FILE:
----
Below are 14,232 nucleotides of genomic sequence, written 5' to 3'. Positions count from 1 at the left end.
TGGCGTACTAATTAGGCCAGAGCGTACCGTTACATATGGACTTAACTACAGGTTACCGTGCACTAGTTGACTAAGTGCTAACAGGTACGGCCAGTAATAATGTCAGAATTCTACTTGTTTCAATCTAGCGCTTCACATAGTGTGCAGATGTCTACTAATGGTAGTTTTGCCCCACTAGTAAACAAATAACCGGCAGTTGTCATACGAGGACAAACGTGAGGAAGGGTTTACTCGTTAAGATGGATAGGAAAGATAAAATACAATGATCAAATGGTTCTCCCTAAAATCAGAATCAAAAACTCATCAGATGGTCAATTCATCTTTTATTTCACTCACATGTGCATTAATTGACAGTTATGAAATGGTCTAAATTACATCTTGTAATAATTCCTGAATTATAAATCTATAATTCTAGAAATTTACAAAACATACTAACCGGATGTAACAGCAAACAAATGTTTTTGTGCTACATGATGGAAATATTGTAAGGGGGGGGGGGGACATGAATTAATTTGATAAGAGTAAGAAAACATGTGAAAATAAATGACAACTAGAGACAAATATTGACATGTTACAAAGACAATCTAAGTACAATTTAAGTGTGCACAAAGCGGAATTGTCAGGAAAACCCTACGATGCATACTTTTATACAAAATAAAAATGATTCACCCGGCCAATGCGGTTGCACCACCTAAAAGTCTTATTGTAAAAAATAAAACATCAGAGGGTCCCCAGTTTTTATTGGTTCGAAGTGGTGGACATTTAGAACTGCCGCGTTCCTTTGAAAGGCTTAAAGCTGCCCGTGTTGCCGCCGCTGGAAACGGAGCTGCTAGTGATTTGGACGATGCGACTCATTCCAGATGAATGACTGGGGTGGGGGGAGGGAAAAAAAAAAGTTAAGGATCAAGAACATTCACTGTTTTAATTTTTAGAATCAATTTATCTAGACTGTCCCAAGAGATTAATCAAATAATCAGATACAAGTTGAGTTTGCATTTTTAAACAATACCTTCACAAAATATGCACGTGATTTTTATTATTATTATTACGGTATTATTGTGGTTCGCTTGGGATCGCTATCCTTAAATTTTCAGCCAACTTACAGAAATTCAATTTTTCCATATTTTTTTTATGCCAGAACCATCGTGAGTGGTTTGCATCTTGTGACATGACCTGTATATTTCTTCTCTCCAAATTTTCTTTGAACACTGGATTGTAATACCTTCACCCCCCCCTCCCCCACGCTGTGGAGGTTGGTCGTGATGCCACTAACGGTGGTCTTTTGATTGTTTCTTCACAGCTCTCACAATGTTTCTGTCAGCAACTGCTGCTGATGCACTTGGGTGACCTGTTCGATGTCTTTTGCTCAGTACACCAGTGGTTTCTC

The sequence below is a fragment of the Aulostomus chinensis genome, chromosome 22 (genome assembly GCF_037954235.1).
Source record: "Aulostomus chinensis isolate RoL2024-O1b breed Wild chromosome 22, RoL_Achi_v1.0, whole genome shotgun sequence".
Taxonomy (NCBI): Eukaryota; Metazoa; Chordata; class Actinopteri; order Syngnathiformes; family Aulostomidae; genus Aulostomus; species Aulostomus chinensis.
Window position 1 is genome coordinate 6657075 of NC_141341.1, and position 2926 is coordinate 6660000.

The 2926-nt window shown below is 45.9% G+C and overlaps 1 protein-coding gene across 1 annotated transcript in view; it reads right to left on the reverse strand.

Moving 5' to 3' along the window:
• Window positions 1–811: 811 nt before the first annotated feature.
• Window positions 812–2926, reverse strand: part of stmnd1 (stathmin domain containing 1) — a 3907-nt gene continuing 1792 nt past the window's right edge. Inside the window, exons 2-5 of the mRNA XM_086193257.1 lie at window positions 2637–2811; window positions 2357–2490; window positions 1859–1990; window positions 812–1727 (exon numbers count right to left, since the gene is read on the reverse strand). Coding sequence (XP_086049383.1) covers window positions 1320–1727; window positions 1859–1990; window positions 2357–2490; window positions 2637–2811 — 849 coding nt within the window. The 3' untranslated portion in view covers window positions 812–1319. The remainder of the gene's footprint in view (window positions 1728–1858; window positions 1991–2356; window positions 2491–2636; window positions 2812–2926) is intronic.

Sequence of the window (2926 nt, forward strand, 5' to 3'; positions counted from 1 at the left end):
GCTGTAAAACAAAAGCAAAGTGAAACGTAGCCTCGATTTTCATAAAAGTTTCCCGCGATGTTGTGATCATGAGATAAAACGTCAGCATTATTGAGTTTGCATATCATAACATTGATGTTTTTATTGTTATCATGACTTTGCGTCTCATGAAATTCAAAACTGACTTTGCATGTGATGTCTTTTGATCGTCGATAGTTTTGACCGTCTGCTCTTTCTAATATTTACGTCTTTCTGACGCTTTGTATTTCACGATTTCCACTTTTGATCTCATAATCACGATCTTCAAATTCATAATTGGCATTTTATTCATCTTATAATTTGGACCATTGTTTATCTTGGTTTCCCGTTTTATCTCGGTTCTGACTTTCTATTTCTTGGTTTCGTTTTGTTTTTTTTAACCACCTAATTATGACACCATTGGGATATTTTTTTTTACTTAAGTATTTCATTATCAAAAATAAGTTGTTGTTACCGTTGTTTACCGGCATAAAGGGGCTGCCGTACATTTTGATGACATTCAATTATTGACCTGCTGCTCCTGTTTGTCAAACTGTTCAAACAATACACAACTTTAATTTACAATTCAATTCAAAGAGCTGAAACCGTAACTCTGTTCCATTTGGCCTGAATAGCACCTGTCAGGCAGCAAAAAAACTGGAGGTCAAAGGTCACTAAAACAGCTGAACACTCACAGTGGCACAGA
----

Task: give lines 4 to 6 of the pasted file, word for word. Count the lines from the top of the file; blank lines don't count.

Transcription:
Source record: "Aulostomus chinensis isolate RoL2024-O1b breed Wild chromosome 22, RoL_Achi_v1.0, whole genome shotgun sequence".
Taxonomy (NCBI): Eukaryota; Metazoa; Chordata; class Actinopteri; order Syngnathiformes; family Aulostomidae; genus Aulostomus; species Aulostomus chinensis.
Window position 1 is genome coordinate 6657075 of NC_141341.1, and position 2926 is coordinate 6660000.